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Illinois officials join fight against 3D printed guns

Illinois Watchdog.Org

Wednesday, August 1, 2018  |  Article  |  By Cole Lauterbach

Attorney General (6) , Guns and Gun Control, FOID, Concealed Carry (46)
Officials from Illinois called on President Donald Trump’s administration Wednesday to halt the release of blueprints for making a gun with a 3D printer.

Defense Distributed’s website said the company is permitted by the U.S. Department of State to put materials in the public domain and said it is “dedicated to the advancement of American gunsmithing and the expansion of the Second Amendment.”

Attorney General Lisa Madigan and U.S. Sen. Dick Durbin have both signed on to efforts urging the department to reverse its July decision to drop its challenge against Texas resident Cody Wilson and his company to sell blueprints for guns online.

The company had been targeted by the Obama administration for attempting to make the blueprints available. The Obama administration was able to halt dissemination by claiming that it broke international gun distribution laws, but the new administration dropped the suit, allowing for the company to sell gun schematics online starting Aug. 1.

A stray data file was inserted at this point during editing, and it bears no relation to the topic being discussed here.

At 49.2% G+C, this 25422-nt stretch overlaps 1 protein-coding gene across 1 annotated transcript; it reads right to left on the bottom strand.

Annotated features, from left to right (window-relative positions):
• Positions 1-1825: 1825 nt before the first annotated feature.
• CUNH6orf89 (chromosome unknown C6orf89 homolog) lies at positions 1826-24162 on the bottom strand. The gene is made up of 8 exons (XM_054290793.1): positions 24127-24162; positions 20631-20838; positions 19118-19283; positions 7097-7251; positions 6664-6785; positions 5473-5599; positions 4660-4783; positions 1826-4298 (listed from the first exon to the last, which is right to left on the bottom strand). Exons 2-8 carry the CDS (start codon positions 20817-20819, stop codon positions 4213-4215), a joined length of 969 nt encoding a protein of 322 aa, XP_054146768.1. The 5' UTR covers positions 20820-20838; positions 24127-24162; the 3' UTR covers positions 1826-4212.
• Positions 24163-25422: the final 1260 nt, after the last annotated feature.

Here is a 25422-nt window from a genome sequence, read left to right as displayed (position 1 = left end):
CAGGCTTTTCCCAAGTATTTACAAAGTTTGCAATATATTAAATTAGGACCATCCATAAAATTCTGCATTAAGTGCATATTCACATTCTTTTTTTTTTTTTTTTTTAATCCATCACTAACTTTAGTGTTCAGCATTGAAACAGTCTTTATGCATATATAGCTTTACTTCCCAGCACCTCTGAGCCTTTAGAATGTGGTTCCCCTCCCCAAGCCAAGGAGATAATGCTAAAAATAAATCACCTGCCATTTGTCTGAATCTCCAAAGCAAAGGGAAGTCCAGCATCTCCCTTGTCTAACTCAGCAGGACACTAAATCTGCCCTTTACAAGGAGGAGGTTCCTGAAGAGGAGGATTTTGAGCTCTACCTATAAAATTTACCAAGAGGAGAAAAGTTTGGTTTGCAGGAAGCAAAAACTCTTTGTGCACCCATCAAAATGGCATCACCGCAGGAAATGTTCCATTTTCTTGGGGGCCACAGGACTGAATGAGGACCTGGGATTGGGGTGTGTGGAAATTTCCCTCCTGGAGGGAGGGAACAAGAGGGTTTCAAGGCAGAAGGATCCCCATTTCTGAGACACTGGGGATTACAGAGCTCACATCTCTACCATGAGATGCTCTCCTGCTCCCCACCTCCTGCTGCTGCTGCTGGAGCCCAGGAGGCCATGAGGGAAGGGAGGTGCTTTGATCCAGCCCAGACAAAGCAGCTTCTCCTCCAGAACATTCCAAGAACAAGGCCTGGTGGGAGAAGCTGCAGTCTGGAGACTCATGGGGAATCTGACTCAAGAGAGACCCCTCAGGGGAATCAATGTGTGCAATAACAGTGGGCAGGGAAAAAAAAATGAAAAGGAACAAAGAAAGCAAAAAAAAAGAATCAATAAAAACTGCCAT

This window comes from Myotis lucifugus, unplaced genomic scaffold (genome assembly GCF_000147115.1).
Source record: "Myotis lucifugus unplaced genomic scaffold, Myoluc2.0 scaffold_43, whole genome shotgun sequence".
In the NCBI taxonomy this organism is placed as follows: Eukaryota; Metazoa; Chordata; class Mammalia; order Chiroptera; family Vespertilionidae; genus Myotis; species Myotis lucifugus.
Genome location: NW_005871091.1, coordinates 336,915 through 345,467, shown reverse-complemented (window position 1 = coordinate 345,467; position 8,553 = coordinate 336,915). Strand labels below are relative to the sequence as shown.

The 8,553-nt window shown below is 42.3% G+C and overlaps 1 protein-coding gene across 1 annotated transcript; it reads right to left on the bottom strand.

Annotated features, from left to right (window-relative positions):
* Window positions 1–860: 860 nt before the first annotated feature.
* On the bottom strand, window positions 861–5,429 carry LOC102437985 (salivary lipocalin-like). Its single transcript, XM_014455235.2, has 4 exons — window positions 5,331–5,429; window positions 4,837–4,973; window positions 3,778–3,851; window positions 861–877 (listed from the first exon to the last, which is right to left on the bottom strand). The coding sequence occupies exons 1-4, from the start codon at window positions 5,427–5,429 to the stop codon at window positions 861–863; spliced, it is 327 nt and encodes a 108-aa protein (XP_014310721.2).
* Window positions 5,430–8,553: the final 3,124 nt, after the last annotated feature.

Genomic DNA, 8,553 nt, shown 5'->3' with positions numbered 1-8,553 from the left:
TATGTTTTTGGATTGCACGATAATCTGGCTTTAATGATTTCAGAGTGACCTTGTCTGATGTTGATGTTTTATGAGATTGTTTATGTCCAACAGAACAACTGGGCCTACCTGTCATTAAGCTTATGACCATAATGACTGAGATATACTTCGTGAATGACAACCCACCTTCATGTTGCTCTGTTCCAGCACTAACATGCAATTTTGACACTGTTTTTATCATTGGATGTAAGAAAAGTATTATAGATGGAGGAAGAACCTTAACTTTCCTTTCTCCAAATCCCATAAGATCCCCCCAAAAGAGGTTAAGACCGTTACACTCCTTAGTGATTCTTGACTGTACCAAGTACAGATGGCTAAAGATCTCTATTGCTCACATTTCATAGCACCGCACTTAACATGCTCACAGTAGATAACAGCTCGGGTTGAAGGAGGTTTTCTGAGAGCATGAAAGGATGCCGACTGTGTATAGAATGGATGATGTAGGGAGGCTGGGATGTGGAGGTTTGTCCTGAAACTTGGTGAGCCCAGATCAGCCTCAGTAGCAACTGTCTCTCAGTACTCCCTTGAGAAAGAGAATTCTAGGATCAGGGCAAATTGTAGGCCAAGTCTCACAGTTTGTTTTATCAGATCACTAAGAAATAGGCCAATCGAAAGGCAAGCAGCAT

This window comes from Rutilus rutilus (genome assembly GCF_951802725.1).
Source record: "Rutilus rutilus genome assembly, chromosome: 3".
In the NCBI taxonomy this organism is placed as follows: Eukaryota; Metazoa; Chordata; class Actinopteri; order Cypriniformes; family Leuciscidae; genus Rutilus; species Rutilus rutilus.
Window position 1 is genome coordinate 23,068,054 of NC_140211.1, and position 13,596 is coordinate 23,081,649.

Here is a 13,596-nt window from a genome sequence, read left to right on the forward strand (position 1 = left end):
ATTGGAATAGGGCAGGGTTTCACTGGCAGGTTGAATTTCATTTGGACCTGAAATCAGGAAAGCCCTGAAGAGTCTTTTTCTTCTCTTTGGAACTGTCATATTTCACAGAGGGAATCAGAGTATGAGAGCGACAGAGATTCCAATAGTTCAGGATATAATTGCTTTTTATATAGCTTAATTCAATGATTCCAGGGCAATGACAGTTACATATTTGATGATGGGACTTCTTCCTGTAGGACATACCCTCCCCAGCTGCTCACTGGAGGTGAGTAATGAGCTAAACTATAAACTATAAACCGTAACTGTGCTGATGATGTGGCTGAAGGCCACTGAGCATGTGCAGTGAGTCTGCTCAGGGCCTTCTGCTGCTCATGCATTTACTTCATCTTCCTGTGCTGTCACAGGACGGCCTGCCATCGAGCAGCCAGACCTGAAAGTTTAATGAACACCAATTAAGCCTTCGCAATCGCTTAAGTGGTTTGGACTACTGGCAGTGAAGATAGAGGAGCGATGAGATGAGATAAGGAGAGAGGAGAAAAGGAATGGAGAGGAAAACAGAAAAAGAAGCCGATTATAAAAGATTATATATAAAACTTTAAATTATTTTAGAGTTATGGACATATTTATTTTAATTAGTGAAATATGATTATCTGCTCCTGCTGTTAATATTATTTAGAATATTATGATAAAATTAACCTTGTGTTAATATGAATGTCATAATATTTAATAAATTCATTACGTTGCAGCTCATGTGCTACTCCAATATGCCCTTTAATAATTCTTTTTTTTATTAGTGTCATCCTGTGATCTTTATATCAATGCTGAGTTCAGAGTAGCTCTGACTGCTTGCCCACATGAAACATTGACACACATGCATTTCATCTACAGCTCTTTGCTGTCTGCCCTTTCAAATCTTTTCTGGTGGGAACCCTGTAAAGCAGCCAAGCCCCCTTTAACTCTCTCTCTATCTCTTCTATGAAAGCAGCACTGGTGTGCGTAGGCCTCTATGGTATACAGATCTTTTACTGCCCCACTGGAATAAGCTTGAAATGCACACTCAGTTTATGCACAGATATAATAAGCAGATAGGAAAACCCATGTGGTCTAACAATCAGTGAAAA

“If we have background checks to keep guns out of the hands of dangerous people, we wouldn’t want to put a recipe on the internet for someone to build one of these weapons at home,” Durbin told CNN on Tuesday.

Durbin signed onto a letter written by Sen. Ed Markey, D-Mass., urging the State Department to reconsider the settlement with Defense Distributed.

Madigan signed onto Massachusetts Attorney General Maura Healey’s letter urging the same.

“I am now being sued by at least 21 state attorneys general. If you want your Second Amendment online, THIS is the fight,” Wilson said Tuesday morning on Twitter.

The Electronic Frontier Foundation, a nonprofit committed to defending digital liberties, has argued for the availability of the blueprints, saying the government is taking the same tact that it did in its fight against open source coding.

“The First Amendment requires that speech be allowed except in the narrowest circumstances,” EFF staff attorney Kit Walsh said. “The Supreme Court has been very clear that any speech licensing regime has to be governed by definite standards of review, judicial oversight, and prompt deadlines.”

Trump weighed in Tuesday as well, perhaps giving gun control advocates hope.